Police close probe into urinating loyalist!
“Outrageous and unacceptable”
POLICE have closed their investigation into a loyalist bandsman caught on camera urinating outside a Catholic church during an Orange Order parade in Belfast last year.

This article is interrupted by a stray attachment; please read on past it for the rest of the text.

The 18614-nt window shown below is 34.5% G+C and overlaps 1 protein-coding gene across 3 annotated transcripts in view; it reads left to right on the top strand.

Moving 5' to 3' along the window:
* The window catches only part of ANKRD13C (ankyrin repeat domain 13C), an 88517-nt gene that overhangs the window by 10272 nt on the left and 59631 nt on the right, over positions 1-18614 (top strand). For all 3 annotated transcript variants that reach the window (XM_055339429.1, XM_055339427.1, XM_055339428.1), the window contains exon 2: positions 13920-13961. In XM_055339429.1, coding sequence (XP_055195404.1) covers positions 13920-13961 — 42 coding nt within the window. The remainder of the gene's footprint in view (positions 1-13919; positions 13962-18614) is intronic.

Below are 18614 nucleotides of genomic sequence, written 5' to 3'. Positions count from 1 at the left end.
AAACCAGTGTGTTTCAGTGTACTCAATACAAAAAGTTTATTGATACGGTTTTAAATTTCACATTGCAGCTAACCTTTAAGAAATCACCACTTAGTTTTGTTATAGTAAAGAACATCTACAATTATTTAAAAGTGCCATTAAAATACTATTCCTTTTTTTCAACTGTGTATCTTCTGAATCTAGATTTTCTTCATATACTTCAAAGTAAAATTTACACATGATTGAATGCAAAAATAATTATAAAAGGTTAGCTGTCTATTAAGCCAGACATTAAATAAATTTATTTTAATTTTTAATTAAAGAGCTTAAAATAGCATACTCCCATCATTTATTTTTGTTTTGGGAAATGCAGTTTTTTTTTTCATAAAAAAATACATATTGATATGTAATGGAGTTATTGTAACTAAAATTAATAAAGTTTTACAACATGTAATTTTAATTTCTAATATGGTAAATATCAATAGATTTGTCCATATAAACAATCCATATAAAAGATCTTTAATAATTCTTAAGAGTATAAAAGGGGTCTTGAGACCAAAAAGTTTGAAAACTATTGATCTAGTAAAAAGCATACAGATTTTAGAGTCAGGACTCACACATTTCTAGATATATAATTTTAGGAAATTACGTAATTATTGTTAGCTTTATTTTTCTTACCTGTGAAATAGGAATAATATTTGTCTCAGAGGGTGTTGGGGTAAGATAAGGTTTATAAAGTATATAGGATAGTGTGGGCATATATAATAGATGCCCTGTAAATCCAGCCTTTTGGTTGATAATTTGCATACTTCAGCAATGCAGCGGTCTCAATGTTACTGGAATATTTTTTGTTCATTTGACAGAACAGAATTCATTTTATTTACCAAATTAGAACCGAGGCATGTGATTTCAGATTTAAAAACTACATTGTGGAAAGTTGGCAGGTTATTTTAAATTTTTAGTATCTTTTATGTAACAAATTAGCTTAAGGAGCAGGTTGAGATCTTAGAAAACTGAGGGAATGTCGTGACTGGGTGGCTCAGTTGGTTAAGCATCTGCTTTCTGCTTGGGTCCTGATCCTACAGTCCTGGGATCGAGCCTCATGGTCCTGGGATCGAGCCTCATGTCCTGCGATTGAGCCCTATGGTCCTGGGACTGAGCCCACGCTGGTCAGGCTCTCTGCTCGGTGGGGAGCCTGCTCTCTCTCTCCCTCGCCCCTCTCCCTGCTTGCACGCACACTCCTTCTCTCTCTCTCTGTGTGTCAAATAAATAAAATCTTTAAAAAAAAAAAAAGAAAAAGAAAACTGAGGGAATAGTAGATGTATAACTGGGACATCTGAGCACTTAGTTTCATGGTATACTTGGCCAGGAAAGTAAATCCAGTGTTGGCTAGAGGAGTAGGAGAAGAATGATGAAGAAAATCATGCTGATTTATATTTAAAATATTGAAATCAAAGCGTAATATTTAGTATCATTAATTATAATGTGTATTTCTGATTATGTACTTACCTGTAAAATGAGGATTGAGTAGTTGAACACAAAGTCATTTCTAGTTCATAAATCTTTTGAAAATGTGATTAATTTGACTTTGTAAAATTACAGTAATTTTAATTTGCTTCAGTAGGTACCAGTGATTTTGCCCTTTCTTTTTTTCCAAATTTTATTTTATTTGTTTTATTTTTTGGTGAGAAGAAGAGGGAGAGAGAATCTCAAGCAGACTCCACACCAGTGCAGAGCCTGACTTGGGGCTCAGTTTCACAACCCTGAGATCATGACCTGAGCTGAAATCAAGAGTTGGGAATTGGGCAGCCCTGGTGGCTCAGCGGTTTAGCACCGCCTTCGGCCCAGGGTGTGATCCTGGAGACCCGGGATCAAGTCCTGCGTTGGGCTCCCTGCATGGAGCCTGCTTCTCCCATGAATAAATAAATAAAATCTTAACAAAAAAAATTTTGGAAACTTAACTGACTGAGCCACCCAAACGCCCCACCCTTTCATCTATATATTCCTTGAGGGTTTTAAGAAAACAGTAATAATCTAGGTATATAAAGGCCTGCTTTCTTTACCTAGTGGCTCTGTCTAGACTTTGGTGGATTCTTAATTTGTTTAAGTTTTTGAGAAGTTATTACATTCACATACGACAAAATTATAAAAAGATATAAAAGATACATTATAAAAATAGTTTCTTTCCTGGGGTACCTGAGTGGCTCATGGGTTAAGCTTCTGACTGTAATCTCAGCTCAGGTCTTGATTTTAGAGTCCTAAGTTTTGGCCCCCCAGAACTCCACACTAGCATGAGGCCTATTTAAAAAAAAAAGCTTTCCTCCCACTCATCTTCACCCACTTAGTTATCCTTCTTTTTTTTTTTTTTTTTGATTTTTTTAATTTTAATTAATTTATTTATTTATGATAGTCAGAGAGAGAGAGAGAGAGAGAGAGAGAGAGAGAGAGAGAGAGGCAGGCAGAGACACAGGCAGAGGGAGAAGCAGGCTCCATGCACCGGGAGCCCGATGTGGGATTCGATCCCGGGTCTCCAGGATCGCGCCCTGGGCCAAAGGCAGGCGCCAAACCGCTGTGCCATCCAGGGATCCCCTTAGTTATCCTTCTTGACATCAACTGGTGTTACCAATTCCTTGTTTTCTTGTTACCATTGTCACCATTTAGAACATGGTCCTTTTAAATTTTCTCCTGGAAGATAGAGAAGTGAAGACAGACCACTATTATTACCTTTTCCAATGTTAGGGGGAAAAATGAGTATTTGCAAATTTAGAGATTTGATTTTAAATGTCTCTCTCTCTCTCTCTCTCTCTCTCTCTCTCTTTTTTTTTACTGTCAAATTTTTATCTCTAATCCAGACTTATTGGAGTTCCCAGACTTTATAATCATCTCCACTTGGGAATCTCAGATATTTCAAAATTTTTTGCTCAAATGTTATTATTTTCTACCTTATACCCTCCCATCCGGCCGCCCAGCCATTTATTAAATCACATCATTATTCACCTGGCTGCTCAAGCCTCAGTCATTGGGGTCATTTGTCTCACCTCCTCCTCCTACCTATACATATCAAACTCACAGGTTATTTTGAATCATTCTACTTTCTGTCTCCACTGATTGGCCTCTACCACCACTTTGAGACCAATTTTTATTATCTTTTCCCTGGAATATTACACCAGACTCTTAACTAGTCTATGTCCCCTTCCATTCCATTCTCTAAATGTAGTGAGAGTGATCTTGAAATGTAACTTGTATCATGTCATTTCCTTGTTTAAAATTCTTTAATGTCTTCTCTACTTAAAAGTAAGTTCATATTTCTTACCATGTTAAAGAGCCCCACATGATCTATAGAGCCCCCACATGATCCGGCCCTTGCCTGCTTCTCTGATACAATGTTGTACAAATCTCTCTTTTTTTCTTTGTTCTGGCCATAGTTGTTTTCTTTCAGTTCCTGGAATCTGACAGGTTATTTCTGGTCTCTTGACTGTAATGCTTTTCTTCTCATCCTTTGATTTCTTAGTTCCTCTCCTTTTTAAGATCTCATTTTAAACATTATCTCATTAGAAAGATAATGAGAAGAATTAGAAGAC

The man, a member of Burnside Sons of Ulster from near Doagh, Co Antrim was photographed urinating outside St Matthew’s Catholic Churh during the Ulster Covenant centenary parade last September. Police said yesterday that they had not managed to identify the man and have now closed their investigation in line with the law. The Orange Order launced their own probe (ha,ha,ha,) but the bandsman was never identified. The Orange Order would only say that the band had expressed “regret” (another fucking joke) and sent its members on a “good relations course” (are they having a fucking laugh). The development comes after a bandsman was jailed on Tuesday for breaching a Parades Commission ruling at the same parade. Thomas Beresford is beleived to be the first person jailed for breaching a determination after playing sectarian songs outside the Catholic church. There were angry scenes in Belfast Magistrates Court as the 21-year-old, from Strathearn Court in Holywood, was sentenced to serve three months in jail for floutinga ban on playing non-sacred music while passing St Matthew’s. Relatives of the bass drummer were warned to be queit after they shouted in court that the sentence was “a disgrace”. A district judge said having “considered a pre-sentence report” was of the opinion that the offence “was so serious that only such a sentence can be justified”.